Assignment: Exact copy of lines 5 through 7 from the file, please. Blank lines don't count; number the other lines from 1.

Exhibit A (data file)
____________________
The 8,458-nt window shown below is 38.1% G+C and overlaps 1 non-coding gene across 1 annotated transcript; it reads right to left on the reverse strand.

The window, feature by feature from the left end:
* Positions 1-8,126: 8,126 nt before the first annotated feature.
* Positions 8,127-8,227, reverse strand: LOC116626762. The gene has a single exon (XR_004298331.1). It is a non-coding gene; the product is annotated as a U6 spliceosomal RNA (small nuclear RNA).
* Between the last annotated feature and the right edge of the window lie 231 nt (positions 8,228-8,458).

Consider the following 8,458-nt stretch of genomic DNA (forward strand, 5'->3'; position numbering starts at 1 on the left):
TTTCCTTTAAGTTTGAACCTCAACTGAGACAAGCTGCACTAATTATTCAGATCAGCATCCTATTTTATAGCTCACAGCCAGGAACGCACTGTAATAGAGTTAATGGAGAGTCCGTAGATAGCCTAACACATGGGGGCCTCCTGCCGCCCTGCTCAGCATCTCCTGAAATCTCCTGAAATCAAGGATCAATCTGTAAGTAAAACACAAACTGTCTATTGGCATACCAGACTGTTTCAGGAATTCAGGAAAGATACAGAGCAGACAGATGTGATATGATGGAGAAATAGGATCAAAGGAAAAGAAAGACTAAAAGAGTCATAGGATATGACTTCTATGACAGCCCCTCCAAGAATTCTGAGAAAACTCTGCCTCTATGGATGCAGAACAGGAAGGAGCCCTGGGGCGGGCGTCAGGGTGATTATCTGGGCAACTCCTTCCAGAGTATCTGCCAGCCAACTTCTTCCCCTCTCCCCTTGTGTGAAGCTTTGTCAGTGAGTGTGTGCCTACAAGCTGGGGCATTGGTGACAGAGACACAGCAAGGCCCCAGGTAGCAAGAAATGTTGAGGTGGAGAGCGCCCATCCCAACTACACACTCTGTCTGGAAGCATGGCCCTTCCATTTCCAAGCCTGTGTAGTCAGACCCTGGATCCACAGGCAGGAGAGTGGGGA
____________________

* Between the last annotated feature and the right edge of the window lie 231 nt (positions 8,228-8,458).

Consider the following 8,458-nt stretch of genomic DNA (forward strand, 5'->3'; position numbering starts at 1 on the left):
TTTCCTTTAAGTTTGAACCTCAACTGAGACAAGCTGCACTAATTATTCAGATCAGCATCCTATTTTATAGCTCACAGCCAGGAACGCACTGTAATAGAGTTAATGGAGAGTCCGTAGATAGCCTAACACATGGGGGCCTCCTGCCGCCCTGCTCAGCATCTCCTGAAATCTCCTGAAATCAAGGATCAATCTGTAAGTAAAACACAAACTGTCTATTGGCATACCAGACTGTTTCAGGAATTCAGGAAAGATACAGAGCAGACAGATGTGATATGATGGAGAAATAGGATCAAAGGAAAAGAAAGACTAAAAGAGTCATAGGATATGACTTCTATGACAGCCCCTCCAAGAATTCTGAGAAAACTCTGCCTCTATGGATGCAGAACAGGAAGGAGCCCTGGGGCGGGCGTCAGGGTGATTATCTGGGCAACTCCTTCCAGAGTATCTGCCAGCCAACTTCTTCCCCTCTCCCCTTGTGTGAAGCTTTGTCAGTGAGTGTGTGCCTACAAGCTGGGGCATTGGTGACAGAGACACAGCAAGGCCCCAGGTAGCAAGAAATGTTGAGGTGGAGAGCGCCCATCCCAACTACACACTCTGTCTGGAAGCATGGCCCTTCCATTTCCAAGCCTGTGTAGTCAGACCCTGGATCCACAGGCAGGAGAGTGGGGA